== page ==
ESPN 51th Annual Meeting

ESPN 2018


 
Barriers to kidney transplantation in children – a prospective national study
RAMNATH BALASUBRAMANIAN 1 MATKO MARLAIS 2 MORDI MUORAH 3 CAROL INWARD 4 BEN REYNOLDS 5 PALLAVI YADAV 6 HENRY MORGAN 7 MOHAN SHENOY 8 YINCENT TSE 9 FARIDA HUSSAIN 10 SARAH GRYLLS 11 MANISH SINHA 2 STEPHEN MARKS 12

1- DEPARTMENT OF PAEDIATRIC NEPHROLOGY, GREAT ORMOND STREET HOSPITAL FOR CHILDREN NHS FOUNDATION TRUST, LONDON, UK
2- DEPARTMENT OF PAEDIATRIC NEPHROLOGY, EVELINA LONDON CHILDREN’S HOSPITAL, LONDON, UK
3- BIRMINGHAM CHILDREN’S HOSPITAL, BIRMINGHAM, UK
4- BRISTOL ROYAL HOSPITAL FOR CHILDREN, BRISTOL, UK
5- ROYAL HOSPITAL FOR CHILDREN, GLASGOW, UK
6- LEEDS CHILDREN’S HOSPITAL, LEEDS, UK
7- ALDER HEY CHILDREN’S HOSPITAL, LIVERPOOL, UK
8- ROYAL MANCHESTER CHILDREN’S HOSPITAL, UK
9- GREAT NORTH CHILDREN’S HOSPITAL, NEWCASTLE, UK
10- NOTTINGHAM CHILDREN’S HOSPITAL, NOTTINGHAM, UK
11- SOUTHAMPTON CHILDREN’S HOSPITAL, SOUTHAMPTON, UK
12- UCL GREAT ORMOND STREET INSTITUTE OF CHILD HEALTH, LONDON, UK
 
Introduction:

 Pre-emptive living donor renal transplantation is widely accepted as the gold standard treatment for children with end-stage kidney disease (ESKD). Despite this, many children spend years on dialysis before proceeding to transplantation.  However, the reasons for this are not well documented in the literature.  The aim of this study was to investigate access to paediatric renal transplantation and potential barriers within the process.

Material and methods:

 

This was a prospective multi-centre observational study on behalf of the British Association for Paediatric Nephrology where paediatric nephrology centres in the United Kingdom (UK) were asked to provide data on all children (aged <18 years) with ESKD (defined as an estimated glomerular filtration rate ≤15mls/min/1.73m2.  Data collected included (where relevant) current renal replacement therapy, future transplantation plans with stage of living donor work-up and deceased donor listing.  In those where transplantation was not planned or delayed, barriers to transplantation and estimated timescales were documented.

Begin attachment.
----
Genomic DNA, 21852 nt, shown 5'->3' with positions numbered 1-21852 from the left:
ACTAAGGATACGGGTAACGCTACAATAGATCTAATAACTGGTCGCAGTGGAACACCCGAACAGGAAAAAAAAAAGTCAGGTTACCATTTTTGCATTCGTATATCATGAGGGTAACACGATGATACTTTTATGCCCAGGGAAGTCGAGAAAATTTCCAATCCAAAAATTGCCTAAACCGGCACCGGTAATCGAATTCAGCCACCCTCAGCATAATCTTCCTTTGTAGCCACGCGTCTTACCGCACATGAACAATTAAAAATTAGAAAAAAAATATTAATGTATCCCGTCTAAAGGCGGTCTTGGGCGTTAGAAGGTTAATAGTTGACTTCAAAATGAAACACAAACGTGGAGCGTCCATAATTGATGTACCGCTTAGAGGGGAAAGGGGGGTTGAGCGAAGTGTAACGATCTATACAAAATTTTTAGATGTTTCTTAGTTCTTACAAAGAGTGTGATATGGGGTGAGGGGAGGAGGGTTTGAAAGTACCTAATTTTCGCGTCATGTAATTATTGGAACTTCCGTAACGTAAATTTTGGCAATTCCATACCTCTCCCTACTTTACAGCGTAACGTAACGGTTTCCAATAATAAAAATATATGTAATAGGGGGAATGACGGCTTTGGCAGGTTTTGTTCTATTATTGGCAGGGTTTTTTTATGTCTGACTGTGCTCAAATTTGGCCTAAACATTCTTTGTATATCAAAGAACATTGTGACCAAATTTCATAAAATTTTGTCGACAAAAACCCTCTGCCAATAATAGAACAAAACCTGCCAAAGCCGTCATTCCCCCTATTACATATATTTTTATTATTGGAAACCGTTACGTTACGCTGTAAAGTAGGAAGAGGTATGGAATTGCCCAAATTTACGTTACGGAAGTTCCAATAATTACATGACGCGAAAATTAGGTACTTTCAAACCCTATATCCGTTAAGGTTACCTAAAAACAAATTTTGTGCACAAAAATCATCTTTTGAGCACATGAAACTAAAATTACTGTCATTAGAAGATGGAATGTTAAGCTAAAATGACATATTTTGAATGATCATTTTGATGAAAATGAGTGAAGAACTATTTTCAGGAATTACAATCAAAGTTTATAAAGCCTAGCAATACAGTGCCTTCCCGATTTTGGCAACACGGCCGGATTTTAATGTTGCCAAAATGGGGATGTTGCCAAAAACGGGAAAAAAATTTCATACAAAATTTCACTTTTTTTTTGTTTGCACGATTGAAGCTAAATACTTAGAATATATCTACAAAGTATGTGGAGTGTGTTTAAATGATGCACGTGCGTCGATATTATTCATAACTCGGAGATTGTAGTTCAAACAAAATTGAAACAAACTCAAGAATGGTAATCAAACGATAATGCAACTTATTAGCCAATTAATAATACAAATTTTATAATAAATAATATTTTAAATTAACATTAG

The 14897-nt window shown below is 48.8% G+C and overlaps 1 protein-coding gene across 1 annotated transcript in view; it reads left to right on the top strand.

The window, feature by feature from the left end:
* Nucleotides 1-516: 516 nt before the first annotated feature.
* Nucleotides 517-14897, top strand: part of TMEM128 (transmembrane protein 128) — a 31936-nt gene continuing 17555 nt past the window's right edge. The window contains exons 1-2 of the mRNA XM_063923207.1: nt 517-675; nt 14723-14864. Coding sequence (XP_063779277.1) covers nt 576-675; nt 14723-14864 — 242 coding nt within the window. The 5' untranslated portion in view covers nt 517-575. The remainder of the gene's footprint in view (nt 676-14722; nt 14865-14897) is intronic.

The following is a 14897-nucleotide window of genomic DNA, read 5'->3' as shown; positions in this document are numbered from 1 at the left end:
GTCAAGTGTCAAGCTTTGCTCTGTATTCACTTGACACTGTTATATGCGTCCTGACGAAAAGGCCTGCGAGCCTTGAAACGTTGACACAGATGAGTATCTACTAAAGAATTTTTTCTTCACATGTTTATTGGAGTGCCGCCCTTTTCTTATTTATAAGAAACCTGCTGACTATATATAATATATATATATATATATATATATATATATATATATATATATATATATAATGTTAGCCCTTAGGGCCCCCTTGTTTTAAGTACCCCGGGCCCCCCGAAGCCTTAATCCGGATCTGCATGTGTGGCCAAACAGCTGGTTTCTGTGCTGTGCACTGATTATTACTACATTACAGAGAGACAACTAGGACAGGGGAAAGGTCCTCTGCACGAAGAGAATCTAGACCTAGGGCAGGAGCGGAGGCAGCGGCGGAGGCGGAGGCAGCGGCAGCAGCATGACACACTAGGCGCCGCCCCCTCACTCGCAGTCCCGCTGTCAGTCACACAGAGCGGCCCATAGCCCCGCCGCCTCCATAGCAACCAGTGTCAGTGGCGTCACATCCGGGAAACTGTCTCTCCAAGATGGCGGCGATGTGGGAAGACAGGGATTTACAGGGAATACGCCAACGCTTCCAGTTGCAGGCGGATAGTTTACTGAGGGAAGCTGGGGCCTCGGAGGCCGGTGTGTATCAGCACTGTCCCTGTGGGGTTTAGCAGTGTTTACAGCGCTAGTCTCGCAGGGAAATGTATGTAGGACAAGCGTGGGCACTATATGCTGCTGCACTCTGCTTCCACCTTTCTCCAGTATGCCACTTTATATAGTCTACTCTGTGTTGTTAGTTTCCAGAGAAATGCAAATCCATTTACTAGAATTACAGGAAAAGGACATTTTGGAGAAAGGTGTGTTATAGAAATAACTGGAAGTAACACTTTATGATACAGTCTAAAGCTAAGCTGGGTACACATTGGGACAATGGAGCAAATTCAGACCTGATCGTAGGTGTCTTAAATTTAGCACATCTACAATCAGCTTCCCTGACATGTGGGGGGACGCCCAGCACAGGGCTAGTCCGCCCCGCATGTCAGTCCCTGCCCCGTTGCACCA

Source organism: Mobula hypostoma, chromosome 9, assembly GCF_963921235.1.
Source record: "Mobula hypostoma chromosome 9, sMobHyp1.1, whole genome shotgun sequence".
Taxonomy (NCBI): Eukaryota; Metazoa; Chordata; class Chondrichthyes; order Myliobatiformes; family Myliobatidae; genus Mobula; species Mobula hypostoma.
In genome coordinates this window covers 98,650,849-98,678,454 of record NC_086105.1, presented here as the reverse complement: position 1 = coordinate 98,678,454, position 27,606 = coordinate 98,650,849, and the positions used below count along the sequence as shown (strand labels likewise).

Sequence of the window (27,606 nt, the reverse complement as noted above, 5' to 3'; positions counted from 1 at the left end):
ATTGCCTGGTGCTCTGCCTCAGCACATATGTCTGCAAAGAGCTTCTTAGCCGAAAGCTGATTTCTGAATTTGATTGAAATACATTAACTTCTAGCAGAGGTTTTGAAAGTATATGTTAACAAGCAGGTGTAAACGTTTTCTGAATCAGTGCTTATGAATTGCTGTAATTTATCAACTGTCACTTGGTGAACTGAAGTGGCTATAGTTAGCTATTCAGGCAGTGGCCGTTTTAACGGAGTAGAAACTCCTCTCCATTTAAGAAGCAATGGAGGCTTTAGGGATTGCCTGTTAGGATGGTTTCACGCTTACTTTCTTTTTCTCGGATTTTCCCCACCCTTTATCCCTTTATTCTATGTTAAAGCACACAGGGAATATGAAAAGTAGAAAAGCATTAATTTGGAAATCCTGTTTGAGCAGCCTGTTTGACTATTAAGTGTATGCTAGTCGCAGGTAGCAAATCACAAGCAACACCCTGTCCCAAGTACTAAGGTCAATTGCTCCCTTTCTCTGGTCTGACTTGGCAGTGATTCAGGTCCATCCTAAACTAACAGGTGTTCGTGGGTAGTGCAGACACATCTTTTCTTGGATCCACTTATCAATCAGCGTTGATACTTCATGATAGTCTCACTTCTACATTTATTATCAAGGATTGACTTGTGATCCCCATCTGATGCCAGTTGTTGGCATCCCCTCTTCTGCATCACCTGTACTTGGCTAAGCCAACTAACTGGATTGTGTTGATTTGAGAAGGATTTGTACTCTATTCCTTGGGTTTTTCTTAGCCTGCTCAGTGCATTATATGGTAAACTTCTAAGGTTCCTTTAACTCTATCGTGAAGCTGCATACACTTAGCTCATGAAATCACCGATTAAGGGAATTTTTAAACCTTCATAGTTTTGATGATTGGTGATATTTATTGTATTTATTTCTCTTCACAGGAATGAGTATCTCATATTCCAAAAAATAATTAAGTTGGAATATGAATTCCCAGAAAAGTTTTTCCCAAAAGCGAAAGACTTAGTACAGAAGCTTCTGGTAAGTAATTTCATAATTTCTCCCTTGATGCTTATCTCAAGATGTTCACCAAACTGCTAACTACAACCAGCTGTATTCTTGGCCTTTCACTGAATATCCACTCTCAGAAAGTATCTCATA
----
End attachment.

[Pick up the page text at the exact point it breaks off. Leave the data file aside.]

Results:

 308 children with ESKD were included in this study from 12 out of 13 paediatric nephrology centres in the UK.  180 (58%) children were on dialysis, 37 (12%) were transplanted (Stage V(T)-CKD) and 91 (30%) children had ESKD but were currently pre-dialysis.  139 (45%) were currently being worked up for a living donor transplant, 82 (27%) children were listed for a deceased donor transplant, 22 (7%) children were both being worked up for a living donor transplant and listed for a deceased donor transplant.  The mean estimated time to transplant in those with active plans was 13.6 months.  226 (73%) children were not being planned for a pre-emptive transplant or were already on dialysis. The commonest reasons for children not having a pre-emptive transplant were that the child presented in ESKD (31%), lack of a suitable donor (27%) or being too young for transplant at the time of needing renal replacement therapy (24%).  High HLA sensitisation was listed as a reason in 9% of children.

The commonest cited factors preventing transplantation from occurring in children were disease factors (36%), donor availability (27%) and size of the child (20%).  Patient psycho-social factors were listed as a barrier in 19% of children.

Conclusions:

 

In this study we have documented the main barriers to renal transplantation in children. Some factors identified may be potentially modifiable through local or national intervention, and include donor availability and patient psycho-social factors.  A further national prospective study is planned to evaluate potential modifiable barriers to transplantation and to determine how best to ameliorate them.  Improving access to renal transplantation for children will reduce the proportion of children requiring dialysis and in turn reduce the associated mortality and morbidity.